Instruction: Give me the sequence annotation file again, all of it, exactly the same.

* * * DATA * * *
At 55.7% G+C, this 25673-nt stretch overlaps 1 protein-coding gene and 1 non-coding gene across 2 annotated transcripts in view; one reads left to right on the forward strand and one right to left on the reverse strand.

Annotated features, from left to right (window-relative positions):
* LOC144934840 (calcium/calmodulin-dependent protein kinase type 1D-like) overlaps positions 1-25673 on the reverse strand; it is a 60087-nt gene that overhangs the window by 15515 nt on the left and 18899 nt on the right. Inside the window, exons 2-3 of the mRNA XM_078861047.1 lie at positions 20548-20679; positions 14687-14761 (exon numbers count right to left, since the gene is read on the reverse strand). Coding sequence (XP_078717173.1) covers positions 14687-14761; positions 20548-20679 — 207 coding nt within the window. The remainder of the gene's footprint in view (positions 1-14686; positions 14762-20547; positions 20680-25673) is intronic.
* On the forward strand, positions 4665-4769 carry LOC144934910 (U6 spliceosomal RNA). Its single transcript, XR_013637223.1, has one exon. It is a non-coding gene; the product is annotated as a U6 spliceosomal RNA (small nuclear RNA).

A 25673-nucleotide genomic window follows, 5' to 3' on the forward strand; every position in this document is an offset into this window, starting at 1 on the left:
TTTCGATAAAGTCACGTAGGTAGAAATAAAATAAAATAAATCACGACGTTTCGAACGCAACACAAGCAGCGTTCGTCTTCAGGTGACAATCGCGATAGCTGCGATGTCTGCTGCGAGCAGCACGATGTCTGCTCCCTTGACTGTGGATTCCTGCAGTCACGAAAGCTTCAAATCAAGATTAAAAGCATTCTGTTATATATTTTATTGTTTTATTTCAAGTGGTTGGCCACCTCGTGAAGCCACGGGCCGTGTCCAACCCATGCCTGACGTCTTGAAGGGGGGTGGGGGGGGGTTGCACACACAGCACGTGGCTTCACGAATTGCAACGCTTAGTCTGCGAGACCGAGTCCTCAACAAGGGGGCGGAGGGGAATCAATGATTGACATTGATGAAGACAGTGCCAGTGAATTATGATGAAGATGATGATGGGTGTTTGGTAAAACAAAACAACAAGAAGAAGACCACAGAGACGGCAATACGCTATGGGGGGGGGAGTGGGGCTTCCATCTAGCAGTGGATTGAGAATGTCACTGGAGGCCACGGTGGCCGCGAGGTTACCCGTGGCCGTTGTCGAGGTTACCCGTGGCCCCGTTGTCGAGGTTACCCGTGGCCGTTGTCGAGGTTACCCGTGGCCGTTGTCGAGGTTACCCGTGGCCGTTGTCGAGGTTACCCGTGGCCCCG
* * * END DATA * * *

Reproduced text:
At 55.7% G+C, this 25673-nt stretch overlaps 1 protein-coding gene and 1 non-coding gene across 2 annotated transcripts in view; one reads left to right on the forward strand and one right to left on the reverse strand.

Annotated features, from left to right (window-relative positions):
* LOC144934840 (calcium/calmodulin-dependent protein kinase type 1D-like) overlaps positions 1-25673 on the reverse strand; it is a 60087-nt gene that overhangs the window by 15515 nt on the left and 18899 nt on the right. Inside the window, exons 2-3 of the mRNA XM_078861047.1 lie at positions 20548-20679; positions 14687-14761 (exon numbers count right to left, since the gene is read on the reverse strand). Coding sequence (XP_078717173.1) covers positions 14687-14761; positions 20548-20679 — 207 coding nt within the window. The remainder of the gene's footprint in view (positions 1-14686; positions 14762-20547; positions 20680-25673) is intronic.
* On the forward strand, positions 4665-4769 carry LOC144934910 (U6 spliceosomal RNA). Its single transcript, XR_013637223.1, has one exon. It is a non-coding gene; the product is annotated as a U6 spliceosomal RNA (small nuclear RNA).

A 25673-nucleotide genomic window follows, 5' to 3' on the forward strand; every position in this document is an offset into this window, starting at 1 on the left:
TTTCGATAAAGTCACGTAGGTAGAAATAAAATAAAATAAATCACGACGTTTCGAACGCAACACAAGCAGCGTTCGTCTTCAGGTGACAATCGCGATAGCTGCGATGTCTGCTGCGAGCAGCACGATGTCTGCTCCCTTGACTGTGGATTCCTGCAGTCACGAAAGCTTCAAATCAAGATTAAAAGCATTCTGTTATATATTTTATTGTTTTATTTCAAGTGGTTGGCCACCTCGTGAAGCCACGGGCCGTGTCCAACCCATGCCTGACGTCTTGAAGGGGGGTGGGGGGGGGTTGCACACACAGCACGTGGCTTCACGAATTGCAACGCTTAGTCTGCGAGACCGAGTCCTCAACAAGGGGGCGGAGGGGAATCAATGATTGACATTGATGAAGACAGTGCCAGTGAATTATGATGAAGATGATGATGGGTGTTTGGTAAAACAAAACAACAAGAAGAAGACCACAGAGACGGCAATACGCTATGGGGGGGGGAGTGGGGCTTCCATCTAGCAGTGGATTGAGAATGTCACTGGAGGCCACGGTGGCCGCGAGGTTACCCGTGGCCGTTGTCGAGGTTACCCGTGGCCCCGTTGTCGAGGTTACCCGTGGCCGTTGTCGAGGTTACCCGTGGCCGTTGTCGAGGTTACCCGTGGCCGTTGTCGAGGTTACCCGTGGCCCCG